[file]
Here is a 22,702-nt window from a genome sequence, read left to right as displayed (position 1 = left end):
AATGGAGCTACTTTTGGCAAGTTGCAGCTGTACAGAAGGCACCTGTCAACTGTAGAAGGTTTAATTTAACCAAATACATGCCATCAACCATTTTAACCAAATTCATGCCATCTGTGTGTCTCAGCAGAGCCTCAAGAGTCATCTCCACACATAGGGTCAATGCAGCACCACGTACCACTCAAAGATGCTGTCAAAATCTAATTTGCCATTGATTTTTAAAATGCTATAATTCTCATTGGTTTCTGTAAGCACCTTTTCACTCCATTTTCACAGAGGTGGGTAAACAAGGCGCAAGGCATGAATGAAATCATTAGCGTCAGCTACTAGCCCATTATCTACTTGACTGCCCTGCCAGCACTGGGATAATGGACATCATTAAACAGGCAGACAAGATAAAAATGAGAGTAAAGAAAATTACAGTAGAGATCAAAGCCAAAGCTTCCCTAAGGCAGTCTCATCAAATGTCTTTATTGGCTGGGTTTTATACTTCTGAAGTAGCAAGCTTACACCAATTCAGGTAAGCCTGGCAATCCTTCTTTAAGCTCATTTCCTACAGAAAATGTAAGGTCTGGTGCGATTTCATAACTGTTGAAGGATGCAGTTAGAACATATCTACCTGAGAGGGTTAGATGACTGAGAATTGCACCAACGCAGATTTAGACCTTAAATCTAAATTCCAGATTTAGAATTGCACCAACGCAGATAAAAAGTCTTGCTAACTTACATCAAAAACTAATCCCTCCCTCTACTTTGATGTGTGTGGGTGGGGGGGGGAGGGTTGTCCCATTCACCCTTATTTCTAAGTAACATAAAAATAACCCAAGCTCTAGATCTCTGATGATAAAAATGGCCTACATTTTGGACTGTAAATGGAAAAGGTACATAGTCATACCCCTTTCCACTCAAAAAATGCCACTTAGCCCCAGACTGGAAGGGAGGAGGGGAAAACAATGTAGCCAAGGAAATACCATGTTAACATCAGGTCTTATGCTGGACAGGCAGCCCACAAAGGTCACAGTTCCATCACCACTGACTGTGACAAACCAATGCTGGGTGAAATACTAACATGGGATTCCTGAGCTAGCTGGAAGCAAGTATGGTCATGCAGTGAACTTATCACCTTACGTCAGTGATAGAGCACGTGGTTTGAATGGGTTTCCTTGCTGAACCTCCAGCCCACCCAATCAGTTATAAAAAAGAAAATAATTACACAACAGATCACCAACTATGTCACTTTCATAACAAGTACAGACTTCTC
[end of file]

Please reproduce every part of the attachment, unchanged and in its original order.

Here is a 22,702-nt window from a genome sequence, read left to right as displayed (position 1 = left end):
AATGGAGCTACTTTTGGCAAGTTGCAGCTGTACAGAAGGCACCTGTCAACTGTAGAAGGTTTAATTTAACCAAATACATGCCATCAACCATTTTAACCAAATTCATGCCATCTGTGTGTCTCAGCAGAGCCTCAAGAGTCATCTCCACACATAGGGTCAATGCAGCACCACGTACCACTCAAAGATGCTGTCAAAATCTAATTTGCCATTGATTTTTAAAATGCTATAATTCTCATTGGTTTCTGTAAGCACCTTTTCACTCCATTTTCACAGAGGTGGGTAAACAAGGCGCAAGGCATGAATGAAATCATTAGCGTCAGCTACTAGCCCATTATCTACTTGACTGCCCTGCCAGCACTGGGATAATGGACATCATTAAACAGGCAGACAAGATAAAAATGAGAGTAAAGAAAATTACAGTAGAGATCAAAGCCAAAGCTTCCCTAAGGCAGTCTCATCAAATGTCTTTATTGGCTGGGTTTTATACTTCTGAAGTAGCAAGCTTACACCAATTCAGGTAAGCCTGGCAATCCTTCTTTAAGCTCATTTCCTACAGAAAATGTAAGGTCTGGTGCGATTTCATAACTGTTGAAGGATGCAGTTAGAACATATCTACCTGAGAGGGTTAGATGACTGAGAATTGCACCAACGCAGATTTAGACCTTAAATCTAAATTCCAGATTTAGAATTGCACCAACGCAGATAAAAAGTCTTGCTAACTTACATCAAAAACTAATCCCTCCCTCTACTTTGATGTGTGTGGGTGGGGGGGGGAGGGTTGTCCCATTCACCCTTATTTCTAAGTAACATAAAAATAACCCAAGCTCTAGATCTCTGATGATAAAAATGGCCTACATTTTGGACTGTAAATGGAAAAGGTACATAGTCATACCCCTTTCCACTCAAAAAATGCCACTTAGCCCCAGACTGGAAGGGAGGAGGGGAAAACAATGTAGCCAAGGAAATACCATGTTAACATCAGGTCTTATGCTGGACAGGCAGCCCACAAAGGTCACAGTTCCATCACCACTGACTGTGACAAACCAATGCTGGGTGAAATACTAACATGGGATTCCTGAGCTAGCTGGAAGCAAGTATGGTCATGCAGTGAACTTATCACCTTACGTCAGTGATAGAGCACGTGGTTTGAATGGGTTTCCTTGCTGAACCTCCAGCCCACCCAATCAGTTATAAAAAAGAAAATAATTACACAACAGATCACCAACTATGTCACTTTCATAACAAGTACAGACTTCTC